That would mean they lied. Under oath. Repeatedly. That an official who does not feel morally bound to say the truth when speaking in his government office, will not mind lying in a courtroom.

That they are contemptuous of the process because it is a process that seeks to establish an objective truth which is independent of their brutalising machinations and spin. That in their mind there is no room for any reality but the one which they create in order to preserve their own power.

That right or wrong does not matter. What matters is the preservation of their party and the guarantee of its perpetual supremacy.

That too is symptomatic of the nation. It compares with the harmless inability to see a foul in the penalty box of your football team because the line to take is to deny that a penalty shot should be given to the opponents.

More typically it compares to the vile insults thrown at each other by supporters of rival band clubs in Maltese towns and villages: the hurtful hatred, the claims of infallibility, the glorification of gaudy mediocrity and the assertion that one’s mediocrity is astoundingly better than the mediocrity of your rivals.

That manner of reinventing truth to make sure it’s convenient for self and for party becomes dangerous, even criminal, when the football fan becomes the party fan, the party official, the top-ranking member of the administration.

This is the disease that is symptomatic of the nation that has afflicted the Auberge de Castille and by extension an entire nation.

At one point the judges patiently reminded their witness yesterday that it was the government that appointed them to conduct the inquiry and establish the truth. Indeed, the fact that they are judges and the fact that the inquiry is being held in a courtroom are misleading quirks that give people the idea that this is a judicial process.

It isn’t a judicial process. This is a fact-finding mission established by the executive. The government has asked for the truth to be established. Never mind how reluctant the government was to do this and that its hand was forced by international and local pressure.

The point is significant because the witnesses – Matthew Carbone, Nigel Vella and so on – work for the same government that engaged these judges to conduct this inquiry.

And yet what everyone can now see is that the government is not cooperating with the inquiry. Senior officials working in the office of the prime minister (Prime Minister Robert Abela, mind you) are refusing to answer legitimate questions. They are probably misdirecting the inquiry. They are definitely acting in contempt of the process.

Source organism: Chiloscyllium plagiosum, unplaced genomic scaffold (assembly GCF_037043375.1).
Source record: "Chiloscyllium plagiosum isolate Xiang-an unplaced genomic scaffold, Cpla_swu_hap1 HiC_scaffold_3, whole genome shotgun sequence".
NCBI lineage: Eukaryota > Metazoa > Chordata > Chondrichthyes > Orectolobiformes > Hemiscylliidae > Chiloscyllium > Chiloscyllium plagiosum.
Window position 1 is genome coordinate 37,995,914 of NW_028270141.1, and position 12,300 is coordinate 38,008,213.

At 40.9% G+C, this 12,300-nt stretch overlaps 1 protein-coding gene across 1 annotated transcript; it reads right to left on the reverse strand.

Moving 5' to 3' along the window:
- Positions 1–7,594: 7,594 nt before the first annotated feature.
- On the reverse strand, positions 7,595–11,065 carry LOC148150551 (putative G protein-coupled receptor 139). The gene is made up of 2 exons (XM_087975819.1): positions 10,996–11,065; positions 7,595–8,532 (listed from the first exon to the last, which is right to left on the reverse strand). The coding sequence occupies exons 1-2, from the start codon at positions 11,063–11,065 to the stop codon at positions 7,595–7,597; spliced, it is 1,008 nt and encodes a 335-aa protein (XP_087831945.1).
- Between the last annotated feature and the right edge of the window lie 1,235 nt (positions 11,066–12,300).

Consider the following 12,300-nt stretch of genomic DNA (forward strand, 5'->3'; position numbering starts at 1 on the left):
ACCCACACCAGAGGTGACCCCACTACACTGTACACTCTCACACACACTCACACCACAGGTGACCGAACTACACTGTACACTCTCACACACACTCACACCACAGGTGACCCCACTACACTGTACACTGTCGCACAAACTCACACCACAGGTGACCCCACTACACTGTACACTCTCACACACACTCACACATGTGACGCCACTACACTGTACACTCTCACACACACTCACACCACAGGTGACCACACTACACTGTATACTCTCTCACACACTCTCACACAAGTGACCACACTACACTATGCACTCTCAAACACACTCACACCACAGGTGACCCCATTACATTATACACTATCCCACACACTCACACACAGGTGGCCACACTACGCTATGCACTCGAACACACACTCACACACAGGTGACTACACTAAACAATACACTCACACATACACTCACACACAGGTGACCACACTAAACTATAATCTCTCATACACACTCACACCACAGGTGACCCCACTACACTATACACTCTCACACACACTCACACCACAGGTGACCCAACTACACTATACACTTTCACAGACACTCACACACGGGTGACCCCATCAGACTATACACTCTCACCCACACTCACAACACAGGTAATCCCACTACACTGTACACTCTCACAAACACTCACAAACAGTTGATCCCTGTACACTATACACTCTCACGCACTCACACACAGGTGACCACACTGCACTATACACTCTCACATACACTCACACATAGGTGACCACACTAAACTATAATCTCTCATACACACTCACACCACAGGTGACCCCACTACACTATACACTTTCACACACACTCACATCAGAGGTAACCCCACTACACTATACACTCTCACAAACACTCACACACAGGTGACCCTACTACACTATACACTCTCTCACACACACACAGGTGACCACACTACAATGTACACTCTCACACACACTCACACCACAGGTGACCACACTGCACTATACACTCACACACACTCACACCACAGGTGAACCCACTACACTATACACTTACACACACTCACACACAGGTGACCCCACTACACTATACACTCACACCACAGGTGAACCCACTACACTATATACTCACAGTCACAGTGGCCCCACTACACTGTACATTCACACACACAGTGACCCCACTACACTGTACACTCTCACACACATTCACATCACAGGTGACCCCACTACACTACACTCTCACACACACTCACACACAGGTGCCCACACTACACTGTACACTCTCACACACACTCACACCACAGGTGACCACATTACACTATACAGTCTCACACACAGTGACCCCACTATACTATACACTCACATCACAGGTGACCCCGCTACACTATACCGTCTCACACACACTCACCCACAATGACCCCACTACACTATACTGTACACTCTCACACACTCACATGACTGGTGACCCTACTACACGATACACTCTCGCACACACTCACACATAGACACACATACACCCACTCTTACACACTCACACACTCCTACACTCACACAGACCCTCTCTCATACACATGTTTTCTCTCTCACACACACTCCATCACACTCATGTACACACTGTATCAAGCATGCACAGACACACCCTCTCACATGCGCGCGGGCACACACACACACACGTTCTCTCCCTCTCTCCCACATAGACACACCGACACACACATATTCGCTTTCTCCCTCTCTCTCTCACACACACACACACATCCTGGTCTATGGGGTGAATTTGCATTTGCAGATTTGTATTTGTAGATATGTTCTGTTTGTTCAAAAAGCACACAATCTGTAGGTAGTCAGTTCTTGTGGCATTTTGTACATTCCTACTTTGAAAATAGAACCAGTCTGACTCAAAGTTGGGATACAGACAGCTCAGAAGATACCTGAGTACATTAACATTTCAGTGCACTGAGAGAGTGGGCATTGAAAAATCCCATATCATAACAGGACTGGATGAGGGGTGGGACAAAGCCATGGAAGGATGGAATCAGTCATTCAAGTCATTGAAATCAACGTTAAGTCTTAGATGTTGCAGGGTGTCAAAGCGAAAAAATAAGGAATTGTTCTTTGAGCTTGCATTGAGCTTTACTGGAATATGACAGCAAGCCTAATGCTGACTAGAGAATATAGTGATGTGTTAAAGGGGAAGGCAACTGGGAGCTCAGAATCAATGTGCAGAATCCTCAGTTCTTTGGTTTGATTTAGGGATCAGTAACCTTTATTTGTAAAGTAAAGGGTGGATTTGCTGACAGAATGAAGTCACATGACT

Nigel Vella left the courtroom yesterday and went on Facebook to harass and “respond to” Jason Azzopardi because of the tough questions he asked him. Nigel Vella ignored the fact that Jason Azzopardi was the attorney for Daphne Caruana Galizia’s family. Instead he acted in and outside the inquiry’s chamber as if he saw this as yet another front for PL-PN crossfire.

Now the state’s attorney (the lawyer that represents the government) is asking the inquiry to let her participate and to cross-examine the inquiry’s witnesses. Why should the government need lawyers representing it in front of the inquiry board it set up?

The state does not need its advocate to represent it. The inquiry board is there to represent the state. The sole objective of the state should be to establish the truth not to colour a nice spin on it that ensures the government does not look bad.

But it’s “symptomatic of the nation” too to seek to scupper a process which is not made of sides, of Labour against Nationalist. Here we have a truth and justice commission that asks questions to get to the bottom of things. And here is the government and its employees who want to change that into yet another arena where they outnumber their opponents and can shout down any evidence presented against them.

And they do this because they don’t need the truth to be established. They know it. When I see Josef Caruana, Matthew Carbone, Nigel Vella and so on walk past Daphne’s parents, sisters, nieces, husband and sons trying to look like they’re ignoring them, their veins pulsating around their bald skulls, flushed, gritting their teeth with anger and hatred, I don’t see people interested in finding or helping find the truth about the killing of their daughter, sister, aunt, wife and mother.

What I see instead is that bloody-minded partisan obsessive hatred that you see in those trolls who write that Daphne deserved to die. I see people who in their own small way would if they could have a hand in her elimination.

I see the symptoms of a nation poisoned by its misguided loyalties that would rather kill their prophet than think about the evil that has taken over its affairs.